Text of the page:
Washington, D.C. — On November 8, millions of Americans will head to the polls to vote for their elected representatives at the local, state, and national levels. While the stakes are high for everyone, they are particularly high for voters whose rights have historically been denied or scrutinized, such as communities of color that remain at high risk for being blocked from the polls due to voter suppression.
At least 30 percent of eligible voters heading to the polls this November are people of color, which includes black, Hispanic/Latino, and Asian/other people (as defined by the U.S. Census Bureau’s American Community Survey categories and available data). Voters in the 2016 election are projected to be the most ethnically diverse electorate in history, with nearly 1 in 3 eligible voters predicted to be Latino, black, Asian, or another racial or ethnic minority group.
This year, women of color are expected to make up about 16.4 percent of eligible voters, and they will soon make up the majority of America’s female population. Past elections indicate that this voting bloc is poised to play a significant role in the results of the 2016 presidential election. However, despite the increased political engagement of women of color, they are still widely underrepresented in political office, corporate leadership, and the judiciary, and they are still marginalized in the economy, despite high workforce participation.
Today, CAP released three products highlighting the importance of women of color’s leadership, why it is critical for women of color to vote, why we must keep a vigilant eye on voter suppression issues, and and how policymakers can take steps to increase leadership opportunities for women of color and create policies responsive to their needs. According to CAP experts, this disconnect between participation and representation translates into the voices and needs of women of color being largely unheeded in policymaking. As a result, policies are ultimately unresponsive to their needs and often hinder their success.
“Removing barriers for women of color to fully maximize their consumer, brain, and voting power is the only way to ensure that they become decision-makers and political and business leaders,” said CAP’s Director of Progress 2050 Danyelle Solomon. “Otherwise, traditional forms of power will remain in place, and representation will continue not to reflect changing demographics.”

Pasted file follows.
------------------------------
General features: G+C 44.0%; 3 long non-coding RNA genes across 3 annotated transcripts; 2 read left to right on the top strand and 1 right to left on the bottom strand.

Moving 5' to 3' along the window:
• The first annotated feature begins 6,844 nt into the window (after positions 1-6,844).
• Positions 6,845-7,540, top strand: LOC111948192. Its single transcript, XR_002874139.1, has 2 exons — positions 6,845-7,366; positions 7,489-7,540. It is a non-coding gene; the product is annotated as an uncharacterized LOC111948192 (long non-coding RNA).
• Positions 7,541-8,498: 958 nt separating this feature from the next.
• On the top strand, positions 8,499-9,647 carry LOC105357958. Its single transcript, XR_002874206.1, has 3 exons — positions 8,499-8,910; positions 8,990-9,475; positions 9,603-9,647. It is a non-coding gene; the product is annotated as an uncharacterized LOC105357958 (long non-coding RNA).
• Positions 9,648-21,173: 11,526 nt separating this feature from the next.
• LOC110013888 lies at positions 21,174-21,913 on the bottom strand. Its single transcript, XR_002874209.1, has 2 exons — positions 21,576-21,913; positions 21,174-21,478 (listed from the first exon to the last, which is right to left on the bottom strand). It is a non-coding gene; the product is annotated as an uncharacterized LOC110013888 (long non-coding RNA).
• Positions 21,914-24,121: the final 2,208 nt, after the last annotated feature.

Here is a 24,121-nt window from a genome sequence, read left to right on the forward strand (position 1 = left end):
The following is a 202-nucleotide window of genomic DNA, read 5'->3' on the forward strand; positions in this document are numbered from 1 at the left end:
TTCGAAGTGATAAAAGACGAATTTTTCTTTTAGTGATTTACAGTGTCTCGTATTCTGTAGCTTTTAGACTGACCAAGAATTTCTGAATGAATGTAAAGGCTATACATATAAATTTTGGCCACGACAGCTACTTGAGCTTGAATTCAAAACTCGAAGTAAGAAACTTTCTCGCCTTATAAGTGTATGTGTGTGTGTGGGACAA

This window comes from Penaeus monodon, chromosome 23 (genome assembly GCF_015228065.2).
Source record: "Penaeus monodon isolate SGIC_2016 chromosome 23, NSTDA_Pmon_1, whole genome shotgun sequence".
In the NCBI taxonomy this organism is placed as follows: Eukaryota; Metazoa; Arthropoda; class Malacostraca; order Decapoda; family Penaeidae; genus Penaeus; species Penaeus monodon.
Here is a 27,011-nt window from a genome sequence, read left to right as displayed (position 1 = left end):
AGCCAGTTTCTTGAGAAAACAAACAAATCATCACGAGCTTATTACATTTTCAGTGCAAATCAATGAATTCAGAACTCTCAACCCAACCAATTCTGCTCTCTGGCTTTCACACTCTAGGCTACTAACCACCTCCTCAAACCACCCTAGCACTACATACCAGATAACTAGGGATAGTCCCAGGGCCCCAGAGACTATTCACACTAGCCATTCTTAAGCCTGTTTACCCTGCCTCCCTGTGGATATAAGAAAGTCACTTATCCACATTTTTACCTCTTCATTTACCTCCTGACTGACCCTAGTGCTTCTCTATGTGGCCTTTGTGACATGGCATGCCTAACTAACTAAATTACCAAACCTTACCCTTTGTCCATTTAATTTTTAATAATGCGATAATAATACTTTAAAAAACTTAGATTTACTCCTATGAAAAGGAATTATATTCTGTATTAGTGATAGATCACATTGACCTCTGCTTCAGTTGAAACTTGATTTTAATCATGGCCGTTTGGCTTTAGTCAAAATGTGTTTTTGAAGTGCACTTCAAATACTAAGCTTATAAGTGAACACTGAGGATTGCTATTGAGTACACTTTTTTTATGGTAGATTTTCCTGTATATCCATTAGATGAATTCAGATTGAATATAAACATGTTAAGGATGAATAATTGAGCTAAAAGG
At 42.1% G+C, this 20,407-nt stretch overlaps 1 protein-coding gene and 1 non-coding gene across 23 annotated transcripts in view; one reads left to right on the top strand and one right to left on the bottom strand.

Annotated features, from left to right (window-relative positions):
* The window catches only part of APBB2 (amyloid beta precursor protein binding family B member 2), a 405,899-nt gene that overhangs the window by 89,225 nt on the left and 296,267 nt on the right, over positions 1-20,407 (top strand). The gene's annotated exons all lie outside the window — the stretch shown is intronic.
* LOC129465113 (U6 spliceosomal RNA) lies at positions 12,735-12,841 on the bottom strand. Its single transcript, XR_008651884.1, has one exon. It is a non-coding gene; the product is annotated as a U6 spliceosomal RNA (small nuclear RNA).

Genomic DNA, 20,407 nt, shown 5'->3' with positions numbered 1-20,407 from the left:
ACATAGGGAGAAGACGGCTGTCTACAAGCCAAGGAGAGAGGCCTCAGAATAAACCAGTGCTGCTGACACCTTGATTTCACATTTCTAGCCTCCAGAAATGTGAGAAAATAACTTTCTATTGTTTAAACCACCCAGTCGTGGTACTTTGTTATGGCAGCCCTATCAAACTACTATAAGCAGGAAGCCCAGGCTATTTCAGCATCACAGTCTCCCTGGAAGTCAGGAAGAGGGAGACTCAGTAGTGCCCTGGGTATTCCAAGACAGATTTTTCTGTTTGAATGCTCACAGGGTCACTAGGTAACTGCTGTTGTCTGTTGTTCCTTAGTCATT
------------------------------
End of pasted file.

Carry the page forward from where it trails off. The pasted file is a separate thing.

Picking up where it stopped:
“Policymakers have both an opportunity and an obligation to listen to the voices of black women, respond to their needs, and take steps to ensure access to greater leadership opportunities,” said CAP Senior Fellow Jocelyn Frye. “They must push for policies that remove barriers to leadership and success in public life and give priority to policies that establish paid family and medical leave and paid sick leave; that expand access to quality child care and education; that raise the minimum wage and close the wage gap; that strengthen anti-discrimination laws based on race, sex, or pregnancy; and that correct the draconian criminal justice policies of the past.”
“The candidates elected in November will have the power to either prioritize gender equality or reverse the gains won through decades of tireless advocacy,” said CAP Campaign Manager for Legal Progress Anisha Singh. “It is imperative that voters consider every candidate’s record on women’s issues and their proposed policies to improve women’s lives.”
“Black women are a vital component of the future success of this country,” said CAP Vice President for Legal Progress Michele Jawando. “They lead the nation in voting, they lead their communities and social movements, they are a major presence in the labor force, and they provide for their families. Policymakers who ignore the needs and voices of black women—or pass laws that disproportionately cause them harm—perpetuate or worsen the structural barriers that disproportionately imperil their economic security and prevent them from occupying leadership roles in public office.”
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For more information or to speak to an expert on this topic, please contact Tanya Arditi at email@example.com or 202.741.6258.